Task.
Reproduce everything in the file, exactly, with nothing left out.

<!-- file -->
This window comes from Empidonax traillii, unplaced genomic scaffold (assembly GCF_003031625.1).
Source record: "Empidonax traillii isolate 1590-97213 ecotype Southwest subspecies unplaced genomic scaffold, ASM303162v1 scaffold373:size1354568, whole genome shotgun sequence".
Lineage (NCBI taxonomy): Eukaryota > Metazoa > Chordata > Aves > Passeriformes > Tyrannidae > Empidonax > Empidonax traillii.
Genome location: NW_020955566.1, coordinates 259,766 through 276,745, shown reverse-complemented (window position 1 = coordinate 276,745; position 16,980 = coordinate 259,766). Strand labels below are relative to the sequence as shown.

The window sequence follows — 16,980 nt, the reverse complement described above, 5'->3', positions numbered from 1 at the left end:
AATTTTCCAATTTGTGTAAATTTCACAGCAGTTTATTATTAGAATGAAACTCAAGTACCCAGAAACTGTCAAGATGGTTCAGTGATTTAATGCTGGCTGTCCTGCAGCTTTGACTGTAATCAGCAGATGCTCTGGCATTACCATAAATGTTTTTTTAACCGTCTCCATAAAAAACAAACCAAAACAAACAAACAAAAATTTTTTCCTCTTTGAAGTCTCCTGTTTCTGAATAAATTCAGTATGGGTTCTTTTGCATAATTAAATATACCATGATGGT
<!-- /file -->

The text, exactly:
This window comes from Empidonax traillii, unplaced genomic scaffold (assembly GCF_003031625.1).
Source record: "Empidonax traillii isolate 1590-97213 ecotype Southwest subspecies unplaced genomic scaffold, ASM303162v1 scaffold373:size1354568, whole genome shotgun sequence".
Lineage (NCBI taxonomy): Eukaryota > Metazoa > Chordata > Aves > Passeriformes > Tyrannidae > Empidonax > Empidonax traillii.
Genome location: NW_020955566.1, coordinates 259,766 through 276,745, shown reverse-complemented (window position 1 = coordinate 276,745; position 16,980 = coordinate 259,766). Strand labels below are relative to the sequence as shown.

The window sequence follows — 16,980 nt, the reverse complement described above, 5'->3', positions numbered from 1 at the left end:
AATTTTCCAATTTGTGTAAATTTCACAGCAGTTTATTATTAGAATGAAACTCAAGTACCCAGAAACTGTCAAGATGGTTCAGTGATTTAATGCTGGCTGTCCTGCAGCTTTGACTGTAATCAGCAGATGCTCTGGCATTACCATAAATGTTTTTTTAACCGTCTCCATAAAAAACAAACCAAAACAAACAAACAAAAATTTTTTCCTCTTTGAAGTCTCCTGTTTCTGAATAAATTCAGTATGGGTTCTTTTGCATAATTAAATATACCATGATGGT